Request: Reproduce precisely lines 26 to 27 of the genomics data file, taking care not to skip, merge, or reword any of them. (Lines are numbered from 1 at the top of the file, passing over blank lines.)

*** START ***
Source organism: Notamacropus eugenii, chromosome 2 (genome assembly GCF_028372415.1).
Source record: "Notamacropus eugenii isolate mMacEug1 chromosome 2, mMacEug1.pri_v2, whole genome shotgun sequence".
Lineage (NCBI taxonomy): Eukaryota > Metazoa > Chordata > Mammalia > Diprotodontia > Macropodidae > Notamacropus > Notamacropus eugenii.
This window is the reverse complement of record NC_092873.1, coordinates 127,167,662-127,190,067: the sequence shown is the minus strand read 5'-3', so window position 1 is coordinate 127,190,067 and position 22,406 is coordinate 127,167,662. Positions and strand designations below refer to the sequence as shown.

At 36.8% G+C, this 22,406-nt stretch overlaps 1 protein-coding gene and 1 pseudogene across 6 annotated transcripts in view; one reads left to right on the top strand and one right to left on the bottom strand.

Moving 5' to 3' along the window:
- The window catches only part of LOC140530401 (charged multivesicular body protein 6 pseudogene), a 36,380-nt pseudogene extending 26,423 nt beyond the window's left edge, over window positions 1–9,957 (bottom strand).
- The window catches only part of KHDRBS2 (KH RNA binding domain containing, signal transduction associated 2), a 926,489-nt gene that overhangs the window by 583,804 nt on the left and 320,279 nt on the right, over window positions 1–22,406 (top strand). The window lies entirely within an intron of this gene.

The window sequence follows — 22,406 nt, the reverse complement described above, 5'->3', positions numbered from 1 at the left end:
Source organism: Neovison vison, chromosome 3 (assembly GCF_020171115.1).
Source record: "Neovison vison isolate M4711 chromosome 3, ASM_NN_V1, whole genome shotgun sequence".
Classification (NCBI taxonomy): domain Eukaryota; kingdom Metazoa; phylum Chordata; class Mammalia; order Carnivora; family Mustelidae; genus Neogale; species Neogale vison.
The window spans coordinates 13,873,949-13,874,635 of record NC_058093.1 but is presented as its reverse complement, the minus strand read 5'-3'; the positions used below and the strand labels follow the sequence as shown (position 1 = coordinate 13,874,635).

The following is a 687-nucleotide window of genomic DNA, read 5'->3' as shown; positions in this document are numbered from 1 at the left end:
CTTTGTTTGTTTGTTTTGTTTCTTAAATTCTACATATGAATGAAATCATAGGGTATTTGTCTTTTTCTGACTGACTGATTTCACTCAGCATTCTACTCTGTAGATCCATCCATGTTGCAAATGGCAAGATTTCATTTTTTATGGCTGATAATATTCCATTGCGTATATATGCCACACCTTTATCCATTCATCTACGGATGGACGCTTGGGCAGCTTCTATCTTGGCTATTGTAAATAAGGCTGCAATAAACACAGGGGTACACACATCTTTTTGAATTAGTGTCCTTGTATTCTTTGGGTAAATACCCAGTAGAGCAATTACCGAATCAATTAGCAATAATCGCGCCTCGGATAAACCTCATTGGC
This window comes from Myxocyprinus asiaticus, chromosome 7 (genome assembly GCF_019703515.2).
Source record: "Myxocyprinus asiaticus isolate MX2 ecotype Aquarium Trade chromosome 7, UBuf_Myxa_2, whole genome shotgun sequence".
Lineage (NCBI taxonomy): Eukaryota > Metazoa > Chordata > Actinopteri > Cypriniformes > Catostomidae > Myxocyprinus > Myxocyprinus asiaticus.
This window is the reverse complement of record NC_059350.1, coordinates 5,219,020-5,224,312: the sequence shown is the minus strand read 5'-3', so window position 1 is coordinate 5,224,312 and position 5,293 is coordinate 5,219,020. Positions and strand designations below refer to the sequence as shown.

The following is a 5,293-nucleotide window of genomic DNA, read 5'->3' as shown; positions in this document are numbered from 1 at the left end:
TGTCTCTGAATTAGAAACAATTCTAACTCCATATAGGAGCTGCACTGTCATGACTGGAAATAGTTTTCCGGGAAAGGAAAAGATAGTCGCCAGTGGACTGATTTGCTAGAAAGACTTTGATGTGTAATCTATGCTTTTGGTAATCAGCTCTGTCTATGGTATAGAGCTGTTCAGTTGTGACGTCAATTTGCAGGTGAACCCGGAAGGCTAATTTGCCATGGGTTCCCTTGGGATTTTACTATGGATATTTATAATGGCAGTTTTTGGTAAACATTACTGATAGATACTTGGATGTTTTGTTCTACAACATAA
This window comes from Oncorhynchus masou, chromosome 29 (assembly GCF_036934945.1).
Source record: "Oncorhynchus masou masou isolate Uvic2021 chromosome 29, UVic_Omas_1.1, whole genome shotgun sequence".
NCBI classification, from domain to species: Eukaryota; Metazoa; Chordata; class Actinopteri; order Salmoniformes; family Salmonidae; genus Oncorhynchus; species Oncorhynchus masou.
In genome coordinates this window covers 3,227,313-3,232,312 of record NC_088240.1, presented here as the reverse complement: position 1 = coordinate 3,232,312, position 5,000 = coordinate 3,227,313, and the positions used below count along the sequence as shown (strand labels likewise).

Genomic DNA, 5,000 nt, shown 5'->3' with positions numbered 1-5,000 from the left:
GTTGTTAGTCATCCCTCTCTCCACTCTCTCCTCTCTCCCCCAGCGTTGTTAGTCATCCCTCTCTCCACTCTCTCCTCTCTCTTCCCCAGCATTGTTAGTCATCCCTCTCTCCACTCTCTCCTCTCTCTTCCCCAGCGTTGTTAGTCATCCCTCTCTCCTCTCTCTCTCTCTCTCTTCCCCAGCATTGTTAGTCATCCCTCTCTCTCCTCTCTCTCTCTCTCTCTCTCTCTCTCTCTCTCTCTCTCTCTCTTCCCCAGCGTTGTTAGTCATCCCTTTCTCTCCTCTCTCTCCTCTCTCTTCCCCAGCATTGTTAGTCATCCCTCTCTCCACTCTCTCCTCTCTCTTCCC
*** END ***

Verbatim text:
Genomic DNA, 5,000 nt, shown 5'->3' with positions numbered 1-5,000 from the left:
GTTGTTAGTCATCCCTCTCTCCACTCTCTCCTCTCTCCCCCAGCGTTGTTAGTCATCCCTCTCTCCACTCTCTCCTCTCTCTTCCCCAGCATTGTTAGTCATCCCTCTCTCCACTCTCTCCTCTCTCTTCCCCAGCGTTGTTAGTCATCCCTCTCTCCTCTCTCTCTCTCTCTCTTCCCCAGCATTGTTAGTCATCCCTCTCTCTCCTCTCTCTCTCTCTCTCTCTCTCTCTCTCTCTCTCTCTCTCTCTTCCCCAGCGTTGTTAGTCATCCCTTTCTCTCCTCTCTCTCCTCTCTCTTCCCCAGCATTGTTAGTCATCCCTCTCTCCACTCTCTCCTCTCTCTTCCC